Avery always brings the Sunshine

David Goodson | 9/28/2017, 11:44 a.m.
It can be said that true art has the ability to activate the senses. For little Denise White, Black music ...
Dana Johnson and Avery Sunshine David Goodson

It can be said that true art has the ability to activate the senses. For little Denise White, Black music served in that capacity. Growing up in Chester, Pa., a small city on the outskirts of Philadelphia, she can, years later, vividly describe the scents, sights and tastes she experienced while WDAS provided the soundscapes. The songs emanating over the airwave also inspired the child, as she had hopes that one day it might be her voice coming through that box. Study and faith led her on a path where she would eventually find her own voice and, under the guise of Avery*Sunshine, use her talents to inspire others. “My greatest wish is for our music to empower and encourage, in some way, everyone who hears it. That is why we do this,” shared the radiant singer. Gospel, jazz, soul, R&B, funk and house all have components to her musical being.

Dana Johnson, Avery*Sunshine’s musical partner, himself a gifted producer, writer and musician, offered his affinity for Black music as well by saying simply, “Black music is not what we do, it’s who I am. It’s who we are!” Johnson can comfortably refer to himself and Avery as a collective because they’re bonded more than musically. They truly are the muses to their respective arts as they’re now a married couple. White explained, “When we decided to get married and Dana proposed to me, my prayer to God was to give me until 2064 with this man! ‘I know I told you 3 million times that I would never ever, ever get married again, but it is clear that you have sent me my completion and my love. I am grateful and I want to be with him as long as I can but if all I can get is to 2064 then I’ll be fine. I’ll be 89 and he will be 91 and all we will be able to do is eat ice cream together!’”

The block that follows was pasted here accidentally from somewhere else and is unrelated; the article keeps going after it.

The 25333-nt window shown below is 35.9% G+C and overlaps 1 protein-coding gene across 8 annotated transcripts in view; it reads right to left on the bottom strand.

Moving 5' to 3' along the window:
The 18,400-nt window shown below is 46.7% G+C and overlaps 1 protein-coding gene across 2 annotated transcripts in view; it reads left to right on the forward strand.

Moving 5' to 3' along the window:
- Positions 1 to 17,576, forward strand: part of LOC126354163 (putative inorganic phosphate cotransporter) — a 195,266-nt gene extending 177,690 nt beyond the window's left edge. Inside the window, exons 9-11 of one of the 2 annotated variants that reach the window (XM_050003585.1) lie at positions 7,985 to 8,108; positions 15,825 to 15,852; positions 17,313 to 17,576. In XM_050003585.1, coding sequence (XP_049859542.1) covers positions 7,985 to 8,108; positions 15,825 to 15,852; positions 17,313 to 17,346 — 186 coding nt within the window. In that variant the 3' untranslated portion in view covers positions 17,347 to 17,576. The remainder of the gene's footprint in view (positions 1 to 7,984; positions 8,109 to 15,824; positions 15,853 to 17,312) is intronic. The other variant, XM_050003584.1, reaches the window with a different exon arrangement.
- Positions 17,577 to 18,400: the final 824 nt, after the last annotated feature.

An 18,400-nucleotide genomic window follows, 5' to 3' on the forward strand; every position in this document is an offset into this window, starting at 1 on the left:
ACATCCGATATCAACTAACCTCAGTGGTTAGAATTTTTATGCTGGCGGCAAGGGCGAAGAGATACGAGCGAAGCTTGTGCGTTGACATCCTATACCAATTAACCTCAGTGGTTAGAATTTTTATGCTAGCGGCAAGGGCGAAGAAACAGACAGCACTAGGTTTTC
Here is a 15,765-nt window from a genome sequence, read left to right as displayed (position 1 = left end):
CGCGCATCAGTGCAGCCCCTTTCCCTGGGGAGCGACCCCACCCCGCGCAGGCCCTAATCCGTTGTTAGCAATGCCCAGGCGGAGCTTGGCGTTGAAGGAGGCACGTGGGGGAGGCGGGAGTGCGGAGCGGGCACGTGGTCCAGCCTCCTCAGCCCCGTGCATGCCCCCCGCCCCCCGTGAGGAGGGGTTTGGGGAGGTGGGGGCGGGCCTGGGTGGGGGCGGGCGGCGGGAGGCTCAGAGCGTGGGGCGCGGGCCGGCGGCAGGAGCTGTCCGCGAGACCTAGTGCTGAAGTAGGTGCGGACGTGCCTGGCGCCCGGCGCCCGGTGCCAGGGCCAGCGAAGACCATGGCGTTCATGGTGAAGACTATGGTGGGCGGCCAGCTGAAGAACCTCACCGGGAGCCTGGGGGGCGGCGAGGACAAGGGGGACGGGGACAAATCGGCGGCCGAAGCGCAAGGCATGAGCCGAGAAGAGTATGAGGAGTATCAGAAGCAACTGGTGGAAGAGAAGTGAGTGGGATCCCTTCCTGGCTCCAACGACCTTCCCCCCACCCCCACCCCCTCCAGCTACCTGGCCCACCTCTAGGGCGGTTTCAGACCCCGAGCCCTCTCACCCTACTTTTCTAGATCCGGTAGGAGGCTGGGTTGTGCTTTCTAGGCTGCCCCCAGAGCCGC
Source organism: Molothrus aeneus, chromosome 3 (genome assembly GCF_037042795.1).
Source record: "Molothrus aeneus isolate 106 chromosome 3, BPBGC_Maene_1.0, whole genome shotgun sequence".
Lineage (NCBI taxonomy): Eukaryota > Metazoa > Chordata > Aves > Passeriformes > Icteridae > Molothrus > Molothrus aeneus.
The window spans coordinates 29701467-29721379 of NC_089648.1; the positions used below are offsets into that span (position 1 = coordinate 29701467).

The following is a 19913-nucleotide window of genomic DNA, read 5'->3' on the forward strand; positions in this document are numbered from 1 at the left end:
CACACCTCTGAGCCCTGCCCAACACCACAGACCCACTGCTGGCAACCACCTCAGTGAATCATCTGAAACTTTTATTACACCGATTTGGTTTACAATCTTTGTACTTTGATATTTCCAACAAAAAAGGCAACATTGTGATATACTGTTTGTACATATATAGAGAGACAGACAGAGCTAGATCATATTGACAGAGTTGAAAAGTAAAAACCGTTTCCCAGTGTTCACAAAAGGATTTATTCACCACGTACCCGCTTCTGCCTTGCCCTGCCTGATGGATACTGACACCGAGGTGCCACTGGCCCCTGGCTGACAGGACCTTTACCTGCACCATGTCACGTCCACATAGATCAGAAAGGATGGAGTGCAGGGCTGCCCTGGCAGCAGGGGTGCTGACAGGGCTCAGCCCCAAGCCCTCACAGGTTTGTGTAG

Here are some highlights of a conservation I had with the pair earlier this year as they were promoting the yet to be released new album, “Twenty Sixty Four.” At the time, I didn’t want to be a prisoner of the moment and jump out and say that it would definitely be the Female R&B Album of the year come award season, but I was, however, comfortable in saying that there was a high bar that had been set. Coming off her independently released debut project, “AverySunshine,” which spawned a legitimate hit (“Ugly Part of Me”), and her critically heralded 2015 Shanachie release “The SunRoom,” featuring her No. 1 hit single “Call My Name,” she has now moved forward. She had expectations along with the delicate balance of maintaining her personal integrity. “Twenty Sixty Four” marks the first time that she expanded her creative team, and the numerous collaborations paid dividends. “This is something that I have always wanted to do,” she stated. “I really wanted to have live strings on the record, so we got to do that this time. We collaborated with Grammy award winning pianist and arranger, Ruslan Sirota. We also have a couple of writing collaborations with Eric Roberson, Carvin Haggins and Jamie Portee.” “Twenty Sixty Four” also features a few guest appearances, including Mr. Talkbox (Bruno Mars, NSYNC, Erica Campbell), Frank McComb (Prince, Branford Marsalis, Lalah Hathaway) and recent Grammy winning trumpeter Keyon Harrold (Maxwell, Jay-Z, Beyoncé, Common, Gregory Porter). “These are some big milestones that I am really excited about,” shared White.